Living in landed property - and poor

Living in landed property - and poor

ABOUT 10 private estate households in Geylang Serai have sought financial or job-related assistance this year - something that was once almost unheard of.

They have approached grassroots organisations in the area, in a development that flies in the face of the common assumption that people in HDB flats are the ones who need government help.

"Five years ago, there were zero such cases," said Mr Eric Wong, who chairs Geylang Serai's citizens' consultative committee.

One factor fuelling the increase may be the small but growing group of elderly people who are unwilling to sell their private homes but require assistance and handouts from the Government.

Mr Wong gave the example of a couple in their 70s whose electricity supply was almost cut off because they owed more than $1,000 to Singapore Power. The situation was especially dire as the wife had suffered a stroke and required expensive care.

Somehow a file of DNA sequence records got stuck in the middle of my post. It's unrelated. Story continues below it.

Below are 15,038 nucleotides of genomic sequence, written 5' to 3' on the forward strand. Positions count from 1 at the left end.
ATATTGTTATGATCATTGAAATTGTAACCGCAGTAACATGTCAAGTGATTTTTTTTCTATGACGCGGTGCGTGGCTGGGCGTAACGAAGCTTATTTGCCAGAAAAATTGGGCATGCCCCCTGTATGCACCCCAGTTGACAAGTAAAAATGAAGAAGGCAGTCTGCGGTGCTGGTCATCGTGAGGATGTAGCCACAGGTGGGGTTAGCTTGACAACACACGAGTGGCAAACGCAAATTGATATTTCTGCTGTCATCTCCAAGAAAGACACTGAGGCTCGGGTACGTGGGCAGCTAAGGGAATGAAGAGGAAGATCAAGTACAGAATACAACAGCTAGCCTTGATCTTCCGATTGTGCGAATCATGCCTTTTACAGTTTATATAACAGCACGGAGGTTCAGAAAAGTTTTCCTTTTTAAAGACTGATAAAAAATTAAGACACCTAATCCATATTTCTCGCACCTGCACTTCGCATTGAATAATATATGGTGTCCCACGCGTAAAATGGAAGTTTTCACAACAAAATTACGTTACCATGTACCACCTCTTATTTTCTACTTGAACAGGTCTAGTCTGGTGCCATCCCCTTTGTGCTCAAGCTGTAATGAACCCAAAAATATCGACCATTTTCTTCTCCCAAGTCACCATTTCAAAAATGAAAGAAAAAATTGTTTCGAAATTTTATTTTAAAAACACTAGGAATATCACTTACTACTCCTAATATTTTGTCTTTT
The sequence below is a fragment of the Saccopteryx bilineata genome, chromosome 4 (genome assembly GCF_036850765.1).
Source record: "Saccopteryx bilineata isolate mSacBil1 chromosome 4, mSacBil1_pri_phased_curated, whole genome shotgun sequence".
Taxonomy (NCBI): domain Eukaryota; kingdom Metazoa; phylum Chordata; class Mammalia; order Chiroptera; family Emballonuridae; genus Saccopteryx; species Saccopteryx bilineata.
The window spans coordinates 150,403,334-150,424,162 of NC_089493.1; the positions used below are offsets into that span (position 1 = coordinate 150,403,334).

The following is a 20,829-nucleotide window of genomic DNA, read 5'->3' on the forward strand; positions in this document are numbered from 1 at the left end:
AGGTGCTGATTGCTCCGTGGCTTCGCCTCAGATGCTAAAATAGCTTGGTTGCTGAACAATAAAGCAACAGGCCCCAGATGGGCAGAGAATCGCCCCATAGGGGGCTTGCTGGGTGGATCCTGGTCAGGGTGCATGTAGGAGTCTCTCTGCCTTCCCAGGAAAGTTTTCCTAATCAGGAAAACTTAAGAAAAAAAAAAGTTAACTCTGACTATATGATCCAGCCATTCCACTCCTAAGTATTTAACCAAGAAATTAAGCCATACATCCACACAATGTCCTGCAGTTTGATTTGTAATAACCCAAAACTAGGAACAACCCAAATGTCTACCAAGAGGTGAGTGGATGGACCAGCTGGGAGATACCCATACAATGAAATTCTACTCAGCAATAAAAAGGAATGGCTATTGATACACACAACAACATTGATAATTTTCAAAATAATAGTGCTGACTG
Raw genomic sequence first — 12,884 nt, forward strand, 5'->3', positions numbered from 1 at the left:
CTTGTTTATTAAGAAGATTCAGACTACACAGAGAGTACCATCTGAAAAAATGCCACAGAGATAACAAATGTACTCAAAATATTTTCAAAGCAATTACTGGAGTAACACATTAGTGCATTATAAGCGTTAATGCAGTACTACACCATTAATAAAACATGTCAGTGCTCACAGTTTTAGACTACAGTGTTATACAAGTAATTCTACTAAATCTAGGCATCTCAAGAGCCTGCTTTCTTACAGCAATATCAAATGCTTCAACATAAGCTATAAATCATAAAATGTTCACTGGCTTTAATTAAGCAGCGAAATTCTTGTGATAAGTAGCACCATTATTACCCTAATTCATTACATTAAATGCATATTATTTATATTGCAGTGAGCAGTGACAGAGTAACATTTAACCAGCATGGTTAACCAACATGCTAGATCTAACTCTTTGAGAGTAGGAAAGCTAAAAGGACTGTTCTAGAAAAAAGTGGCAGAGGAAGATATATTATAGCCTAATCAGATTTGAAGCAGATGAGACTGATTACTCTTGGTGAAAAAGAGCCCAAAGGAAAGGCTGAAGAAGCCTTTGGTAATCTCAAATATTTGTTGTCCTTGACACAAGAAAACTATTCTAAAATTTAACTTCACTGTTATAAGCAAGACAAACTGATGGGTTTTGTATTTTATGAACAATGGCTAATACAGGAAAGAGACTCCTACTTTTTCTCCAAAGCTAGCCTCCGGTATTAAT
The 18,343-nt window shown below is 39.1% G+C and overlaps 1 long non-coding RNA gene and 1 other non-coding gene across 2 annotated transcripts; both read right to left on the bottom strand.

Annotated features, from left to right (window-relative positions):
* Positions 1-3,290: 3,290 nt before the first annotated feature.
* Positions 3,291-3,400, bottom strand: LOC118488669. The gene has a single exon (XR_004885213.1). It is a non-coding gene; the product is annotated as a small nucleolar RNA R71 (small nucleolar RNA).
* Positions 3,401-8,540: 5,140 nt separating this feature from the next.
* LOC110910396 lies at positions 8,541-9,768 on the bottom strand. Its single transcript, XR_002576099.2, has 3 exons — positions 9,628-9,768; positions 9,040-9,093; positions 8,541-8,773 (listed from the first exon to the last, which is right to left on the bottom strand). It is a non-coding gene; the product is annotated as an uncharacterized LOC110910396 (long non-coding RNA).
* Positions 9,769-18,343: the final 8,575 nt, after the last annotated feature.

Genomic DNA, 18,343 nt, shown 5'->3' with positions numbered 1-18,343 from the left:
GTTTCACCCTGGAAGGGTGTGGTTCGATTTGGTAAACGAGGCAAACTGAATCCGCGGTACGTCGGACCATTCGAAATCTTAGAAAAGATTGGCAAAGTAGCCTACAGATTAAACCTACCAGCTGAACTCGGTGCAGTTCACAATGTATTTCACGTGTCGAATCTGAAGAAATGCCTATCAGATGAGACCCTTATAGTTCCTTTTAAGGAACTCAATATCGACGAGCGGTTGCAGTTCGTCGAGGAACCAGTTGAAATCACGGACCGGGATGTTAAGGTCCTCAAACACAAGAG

Now they have successfully applied to pay the outstanding utility bills in monthly instalments. Over the years, the childless couple had used up their Central Provident Fund savings to pay for their private property, which is worth more than $1 million.

"A permanent solution is to downgrade to a smaller place but the husband is currently not in the right mindset to sell the property," said Mr Wong. "We will let him work through his sums and over time he will understand the situation."

Forty per cent of Geylang Serai's 58,000 residents live in private estates. Many elderly people in landed homes bought them years ago when properties were cheaper, said Minister of State for Social and Family Development Halimah Yacob.

Now retired, they either have no steady income or do not have enough coming in to keep up with the cost of living.

"One solution is for them to downgrade to a flat so that they can use the proceeds from the sale for their daily needs," added the MP for Jurong GRC.

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